Here is the problem statement. Let $E_1,...,E_n$ be a set of $n$ exercises, each taking 1 day to solve, and suppose we have $n$ days available to solve the exercises. Each exercise $E_i$ has a deadline $D[i]$ associated to it, which is an integer in the range $0...n - 1$. Each exercise $E_i$ must either be solved on a day $d$ with $d \leq D[i]$ (so that it meets its deadline) or it should not be solved at all. When we solve exercise $E_i$, we receive $P[i]$ points. The goal is to compute a schedule for solving exercises such that the total number of points scored is maximised.

To solve the problem I follow a greedy strategy. Working backwards, starting from day $n$, I choose the exercise with the maximum number of points achievable whose deadline has not passed yet and decrement $n$ by one, then find the next exercise with the maximum number of points whose deadline has not passed yet and so on.

We prove this strategy results in an optimal solution. Let $d$ be the current day and $s^*$ be the exercise which gives the most points whose deadline has not passed yet, so $D[s^*] \geq d$. Let $OPT$ be the optimum solution, i.e. the maximum number of points achievable. We consider two cases. The first being that $s^*$ is in the optimum solution $OPT$. In this case we are done. Now, we consider the case where $s^*$ is not in the optimum solution $OPT$. Let $s'$ be different from $s^*$ and $s' \in OPT$. Now we replace $s'$ with $s^*$ to construct another solution $OPT^*$:

$OPT^* = OPT - P[s'] + P[s^*]$

Then, since $P[s'] \leq P[s^*]$ we have that:

$OPT^* \geq OPT$

And so by choosing exercise $s^*$ instead of $s'$ we can improve the solution $OPT$ to $OPT^*$, contradicting the fact that $OPT$ is optimal. And so $OPT$ must contain exercise $s^*$. This concludes the proof.

Now, what could possible alternative approaches be to solving this problem? For example, a solution using the greedy stays ahead approach would be welcome or another variant of the cut and paste method. Also, if there are any errors with the reasoning it would be appreciated if these are pointed out :).

I have implemented a backtracking algorithm as well as the greedy algorithm and found the solutions coincide so it has been experimentally verified that the greedy strategy works. However I would like to know for sure that it does, which is why I asked the question.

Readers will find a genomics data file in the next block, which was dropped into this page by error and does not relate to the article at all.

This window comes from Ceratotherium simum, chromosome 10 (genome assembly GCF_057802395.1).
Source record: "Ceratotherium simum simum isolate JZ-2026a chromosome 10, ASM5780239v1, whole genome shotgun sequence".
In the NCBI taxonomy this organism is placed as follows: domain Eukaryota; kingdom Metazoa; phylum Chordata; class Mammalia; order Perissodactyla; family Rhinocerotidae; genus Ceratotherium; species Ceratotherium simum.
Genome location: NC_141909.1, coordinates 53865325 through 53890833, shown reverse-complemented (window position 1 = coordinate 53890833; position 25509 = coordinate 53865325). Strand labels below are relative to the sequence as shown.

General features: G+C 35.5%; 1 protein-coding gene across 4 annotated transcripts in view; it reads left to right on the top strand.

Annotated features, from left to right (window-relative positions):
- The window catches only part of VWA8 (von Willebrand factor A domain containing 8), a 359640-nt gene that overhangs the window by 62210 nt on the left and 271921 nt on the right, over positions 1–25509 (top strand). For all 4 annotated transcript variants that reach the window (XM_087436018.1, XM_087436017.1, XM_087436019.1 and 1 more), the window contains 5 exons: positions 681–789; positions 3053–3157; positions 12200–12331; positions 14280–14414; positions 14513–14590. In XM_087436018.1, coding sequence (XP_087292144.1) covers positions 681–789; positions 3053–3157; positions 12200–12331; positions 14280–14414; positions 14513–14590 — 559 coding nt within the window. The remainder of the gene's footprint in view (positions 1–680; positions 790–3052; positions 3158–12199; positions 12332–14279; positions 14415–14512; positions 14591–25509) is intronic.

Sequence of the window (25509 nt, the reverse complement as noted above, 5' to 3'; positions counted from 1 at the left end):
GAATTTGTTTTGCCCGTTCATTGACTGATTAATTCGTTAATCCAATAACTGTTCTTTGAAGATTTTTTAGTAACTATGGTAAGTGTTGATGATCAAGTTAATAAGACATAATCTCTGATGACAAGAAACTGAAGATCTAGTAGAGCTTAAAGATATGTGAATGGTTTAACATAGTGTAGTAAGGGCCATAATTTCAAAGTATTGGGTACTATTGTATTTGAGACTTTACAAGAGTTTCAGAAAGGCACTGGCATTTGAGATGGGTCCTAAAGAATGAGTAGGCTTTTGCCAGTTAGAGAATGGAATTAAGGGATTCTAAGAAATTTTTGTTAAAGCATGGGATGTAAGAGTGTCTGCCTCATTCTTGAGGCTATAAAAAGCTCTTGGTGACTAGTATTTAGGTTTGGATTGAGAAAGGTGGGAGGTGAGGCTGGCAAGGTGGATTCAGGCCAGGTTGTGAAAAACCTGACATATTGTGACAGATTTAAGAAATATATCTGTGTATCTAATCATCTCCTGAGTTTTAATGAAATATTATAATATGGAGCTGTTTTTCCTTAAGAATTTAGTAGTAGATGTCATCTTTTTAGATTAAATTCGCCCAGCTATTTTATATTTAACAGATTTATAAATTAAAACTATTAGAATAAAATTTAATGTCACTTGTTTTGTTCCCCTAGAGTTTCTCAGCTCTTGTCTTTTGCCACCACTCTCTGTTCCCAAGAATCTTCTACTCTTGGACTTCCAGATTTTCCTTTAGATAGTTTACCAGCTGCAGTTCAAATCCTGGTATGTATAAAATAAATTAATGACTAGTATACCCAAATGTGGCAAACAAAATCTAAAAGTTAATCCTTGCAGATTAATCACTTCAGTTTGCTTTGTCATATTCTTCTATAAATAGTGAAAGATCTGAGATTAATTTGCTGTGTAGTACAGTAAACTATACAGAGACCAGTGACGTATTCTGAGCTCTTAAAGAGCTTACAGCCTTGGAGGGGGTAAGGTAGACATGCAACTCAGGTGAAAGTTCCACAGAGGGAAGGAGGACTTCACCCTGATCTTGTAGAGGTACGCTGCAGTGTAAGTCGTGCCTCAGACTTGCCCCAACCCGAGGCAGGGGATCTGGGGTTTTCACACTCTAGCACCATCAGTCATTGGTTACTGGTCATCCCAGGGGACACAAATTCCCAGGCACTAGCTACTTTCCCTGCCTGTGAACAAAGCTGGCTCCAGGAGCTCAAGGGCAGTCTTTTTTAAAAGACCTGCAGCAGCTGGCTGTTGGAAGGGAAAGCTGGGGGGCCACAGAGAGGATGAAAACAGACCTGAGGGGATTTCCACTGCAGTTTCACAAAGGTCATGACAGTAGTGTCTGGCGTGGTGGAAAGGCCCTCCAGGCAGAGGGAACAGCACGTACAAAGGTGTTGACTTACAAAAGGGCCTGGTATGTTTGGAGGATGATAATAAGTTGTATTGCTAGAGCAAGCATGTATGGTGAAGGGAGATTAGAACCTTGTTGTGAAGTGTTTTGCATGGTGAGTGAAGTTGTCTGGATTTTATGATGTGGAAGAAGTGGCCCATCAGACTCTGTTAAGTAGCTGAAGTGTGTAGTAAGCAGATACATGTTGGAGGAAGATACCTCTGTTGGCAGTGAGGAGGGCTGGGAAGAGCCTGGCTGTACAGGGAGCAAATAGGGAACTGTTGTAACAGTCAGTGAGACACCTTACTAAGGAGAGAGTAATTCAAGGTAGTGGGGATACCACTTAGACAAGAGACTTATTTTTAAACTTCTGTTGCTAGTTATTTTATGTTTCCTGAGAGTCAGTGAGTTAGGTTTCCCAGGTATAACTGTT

Other greedy strategies, such as starting from day one and choosing the exercise which gives the maximum number of points whose deadline has not passed yet gives suboptimal solutions. Counter examples can readily be found.

For those who are interested the pseudocode for the greedy algorithm is given below:

func(D[], P[]) {
    n = D.size();

    for(int i = 0; i < n; i++)
        vis[i] = false;
    maxPoints = 0;
    for(int d = n - 1; d >= 0; d--) {
        points = 0;
        index = -1;
        for(int i = 0; i < n; i++) {
            if(D[i] >= d and vis[i] == false) {
                if(P[i] >= points) {
                    index = i;
                    points = P[i];
        if(index != -1)
            vis[index] = true;
        maxPoints = maxPoints + points;
    return maxPoints;

This problem comes from an algorithms course: https://www.win.tue.nl/~kbuchin/teaching/2IL15/

The problem set itself can be found at: https://www.win.tue.nl/~kbuchin/teaching/2IL15/Homework/hw-A1.pdf

The author of the problem set is Kevin Buchin.

  • $\begingroup$ Your "proof" is almost correct. However, it could not be considered as rigorous. For example, it does not handle the case when $P(s')=P(s^*)$ correctly. For example, it is not clear where your "proof" use the critical requirement that the strategy must work "backwards, starting from day $n$". $\endgroup$
    – John L.
    Mar 11 at 20:11
  • $\begingroup$ Put it in another way, although your "proof" presents the exchange technique, which is the most convincing evidence why your greedy strategy works, a rigorous proof should probably proceed like this proof instead. $\endgroup$
    – John L.
    Mar 11 at 20:20
  • $\begingroup$ In what way did I not handle the case $P(s') = P(s^*)$ properly, since I consider $P(s') \leq P(s^*)$ and so also the case $P(s') = P(s^*)$? $\endgroup$
    – prcssngnr
    Mar 11 at 20:37
  • 2
    $\begingroup$ You wrote "So $OPT$ must contains $s^*$". Well, it is possible that $OPT$ does not contain $s^*$. For example, $n=2$, both exercises have $3$ points with deadline day $1$. Then for anyone of the two exercises, an optimal solution might not contain it. In general, there could be more than one optimal solution, although all of them will score the same amount of points. $\endgroup$
    – John L.
    Mar 11 at 20:46
  • 1
    $\begingroup$ I see what you mean, though still it holds that, always picking $s^*$ never leads to a suboptimal solution. I guess I could be more precise about this. $\endgroup$
    – prcssngnr
    Mar 11 at 21:00


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